The centre-left Democratic Party says Meloni is a danger to democracy. It also claims her government would pose a serious risk to hard-won rights such as abortion and will ignore global warming, despite Italy being on the front line of the climate emergency.

On the economy, Meloni’s coalition pledges to cut taxes while increasing social spending, regardless of the cost.

But just how far right is she and her party? We explore that question in the article below.

EXPLAINED: Is Brothers of Italy a ‘far right’ party?

Giorgia Meloni speaking at a campaign rally in Rome. Photo by Igor PETYX / ANSA / AFP

23.25: Meloni looks set to be Italy’s first woman PM if exit polls confirmed

With exit polls (below) suggesting the far-right Brothers of Italy party will come out on top, that means Italy looks set to get its first woman as prime minister.

As head of the party with the most votes, Giorgia Meloni would be expected to lead a right-wing coalition government. However there are suggestions that her coalition partner, League leader Matteo Salvini, might also try to make a bid to become PM.

But with Meloni’s party expected to win double the share of Salvini’s according to exit polls, it’s hard to imagine Salvini being able to wrestle the position of coalition leader and prime minister away from Meloni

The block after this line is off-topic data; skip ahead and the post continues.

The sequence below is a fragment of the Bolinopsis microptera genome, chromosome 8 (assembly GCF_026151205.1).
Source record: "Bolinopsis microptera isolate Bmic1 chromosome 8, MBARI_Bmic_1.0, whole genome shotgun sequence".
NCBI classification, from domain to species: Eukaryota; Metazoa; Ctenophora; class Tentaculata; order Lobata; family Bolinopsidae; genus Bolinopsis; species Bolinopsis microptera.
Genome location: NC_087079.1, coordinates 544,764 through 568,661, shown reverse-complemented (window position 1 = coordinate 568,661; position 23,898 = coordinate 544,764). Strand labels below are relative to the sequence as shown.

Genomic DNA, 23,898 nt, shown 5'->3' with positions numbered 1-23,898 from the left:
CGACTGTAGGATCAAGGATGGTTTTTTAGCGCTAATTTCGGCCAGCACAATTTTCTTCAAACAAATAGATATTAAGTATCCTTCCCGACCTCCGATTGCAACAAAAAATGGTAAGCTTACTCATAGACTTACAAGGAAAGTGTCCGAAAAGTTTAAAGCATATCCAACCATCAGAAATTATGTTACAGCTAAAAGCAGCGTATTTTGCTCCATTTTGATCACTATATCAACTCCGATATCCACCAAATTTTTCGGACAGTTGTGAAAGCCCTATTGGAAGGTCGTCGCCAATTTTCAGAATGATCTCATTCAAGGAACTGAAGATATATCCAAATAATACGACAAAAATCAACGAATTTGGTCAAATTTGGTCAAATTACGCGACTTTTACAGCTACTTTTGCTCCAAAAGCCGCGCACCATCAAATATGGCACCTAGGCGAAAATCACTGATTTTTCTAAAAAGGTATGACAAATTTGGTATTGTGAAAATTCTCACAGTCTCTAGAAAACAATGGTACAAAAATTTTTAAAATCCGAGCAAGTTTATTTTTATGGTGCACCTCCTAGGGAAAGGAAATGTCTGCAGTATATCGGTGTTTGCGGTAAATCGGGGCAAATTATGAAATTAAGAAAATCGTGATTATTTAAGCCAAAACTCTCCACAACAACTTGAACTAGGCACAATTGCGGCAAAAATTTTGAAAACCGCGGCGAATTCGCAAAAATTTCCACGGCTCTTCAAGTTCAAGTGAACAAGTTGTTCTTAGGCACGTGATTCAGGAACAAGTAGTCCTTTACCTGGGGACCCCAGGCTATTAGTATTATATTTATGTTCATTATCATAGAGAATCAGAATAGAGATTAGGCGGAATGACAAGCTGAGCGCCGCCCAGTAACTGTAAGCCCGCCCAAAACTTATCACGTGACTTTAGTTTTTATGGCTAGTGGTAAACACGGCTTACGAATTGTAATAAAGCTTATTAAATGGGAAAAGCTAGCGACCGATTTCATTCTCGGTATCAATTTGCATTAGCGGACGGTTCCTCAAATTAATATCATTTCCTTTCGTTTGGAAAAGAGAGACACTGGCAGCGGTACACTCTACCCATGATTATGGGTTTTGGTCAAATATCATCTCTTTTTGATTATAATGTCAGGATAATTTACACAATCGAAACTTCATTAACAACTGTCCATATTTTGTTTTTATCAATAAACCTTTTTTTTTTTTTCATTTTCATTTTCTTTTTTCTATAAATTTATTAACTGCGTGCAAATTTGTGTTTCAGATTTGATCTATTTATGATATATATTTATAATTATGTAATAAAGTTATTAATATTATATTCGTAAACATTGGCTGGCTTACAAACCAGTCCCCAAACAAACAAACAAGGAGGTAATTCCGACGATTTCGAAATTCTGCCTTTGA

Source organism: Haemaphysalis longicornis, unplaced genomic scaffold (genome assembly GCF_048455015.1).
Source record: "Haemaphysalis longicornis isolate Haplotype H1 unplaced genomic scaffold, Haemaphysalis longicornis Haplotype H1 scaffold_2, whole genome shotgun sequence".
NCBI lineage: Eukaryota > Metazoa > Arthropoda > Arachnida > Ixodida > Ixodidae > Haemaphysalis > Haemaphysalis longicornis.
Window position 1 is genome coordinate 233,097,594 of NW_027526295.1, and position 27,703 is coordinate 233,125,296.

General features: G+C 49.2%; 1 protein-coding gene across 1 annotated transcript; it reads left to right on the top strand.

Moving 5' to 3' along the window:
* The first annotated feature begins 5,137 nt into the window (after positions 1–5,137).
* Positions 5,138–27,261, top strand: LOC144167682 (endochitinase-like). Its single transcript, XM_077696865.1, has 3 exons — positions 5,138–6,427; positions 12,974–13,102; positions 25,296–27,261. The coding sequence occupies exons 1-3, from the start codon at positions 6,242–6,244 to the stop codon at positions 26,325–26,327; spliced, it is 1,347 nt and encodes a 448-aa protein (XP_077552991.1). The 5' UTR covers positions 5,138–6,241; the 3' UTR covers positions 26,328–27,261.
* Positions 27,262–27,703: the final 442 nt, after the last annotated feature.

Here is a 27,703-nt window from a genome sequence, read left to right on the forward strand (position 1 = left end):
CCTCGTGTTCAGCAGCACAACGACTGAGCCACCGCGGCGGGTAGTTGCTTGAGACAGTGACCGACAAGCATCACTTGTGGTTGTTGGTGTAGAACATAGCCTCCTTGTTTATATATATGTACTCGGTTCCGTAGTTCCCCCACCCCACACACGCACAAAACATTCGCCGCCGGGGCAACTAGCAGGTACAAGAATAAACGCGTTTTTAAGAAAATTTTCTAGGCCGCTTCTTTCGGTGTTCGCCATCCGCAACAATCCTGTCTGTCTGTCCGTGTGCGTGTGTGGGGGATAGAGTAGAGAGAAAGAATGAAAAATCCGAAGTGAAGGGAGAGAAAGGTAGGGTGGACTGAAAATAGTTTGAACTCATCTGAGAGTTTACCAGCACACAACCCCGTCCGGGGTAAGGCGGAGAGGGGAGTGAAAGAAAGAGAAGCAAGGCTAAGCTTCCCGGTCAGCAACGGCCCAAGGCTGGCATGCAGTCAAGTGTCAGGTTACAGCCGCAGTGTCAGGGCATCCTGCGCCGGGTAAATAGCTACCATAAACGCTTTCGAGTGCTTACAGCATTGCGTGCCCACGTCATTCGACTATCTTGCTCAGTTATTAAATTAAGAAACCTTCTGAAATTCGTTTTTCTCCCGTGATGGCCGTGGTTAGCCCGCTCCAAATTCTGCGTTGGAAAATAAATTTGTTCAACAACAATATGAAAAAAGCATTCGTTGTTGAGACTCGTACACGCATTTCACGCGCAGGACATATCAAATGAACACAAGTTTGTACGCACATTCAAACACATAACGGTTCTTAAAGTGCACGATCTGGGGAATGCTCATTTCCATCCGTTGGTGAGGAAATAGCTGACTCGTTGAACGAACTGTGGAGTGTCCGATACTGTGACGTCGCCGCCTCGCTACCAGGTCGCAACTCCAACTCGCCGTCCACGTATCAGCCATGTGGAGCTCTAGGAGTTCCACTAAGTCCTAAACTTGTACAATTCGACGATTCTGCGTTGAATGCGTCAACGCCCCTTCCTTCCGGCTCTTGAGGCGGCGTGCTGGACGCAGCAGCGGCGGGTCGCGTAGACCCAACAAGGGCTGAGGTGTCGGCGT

23.20 Exit polls show big victory for far right

More exit polls are coming in now and, while the percentages vary slightly, they all show the same thing: Meloni’s Fratelli d’Italia (FdI) party and the right-wing coalition with her allies, Matteo Salvini’s far-right League and former prime minister Silvio Berlusconi’s Forza Italia, was expected to win a clear majority in both houses of parliament.

Exit polls published by the Rai public broadcaster and Quorum/YouTrend both put Brothers of Italy on top, at between 22 and 26 percent of the vote.

23.10 First exit polls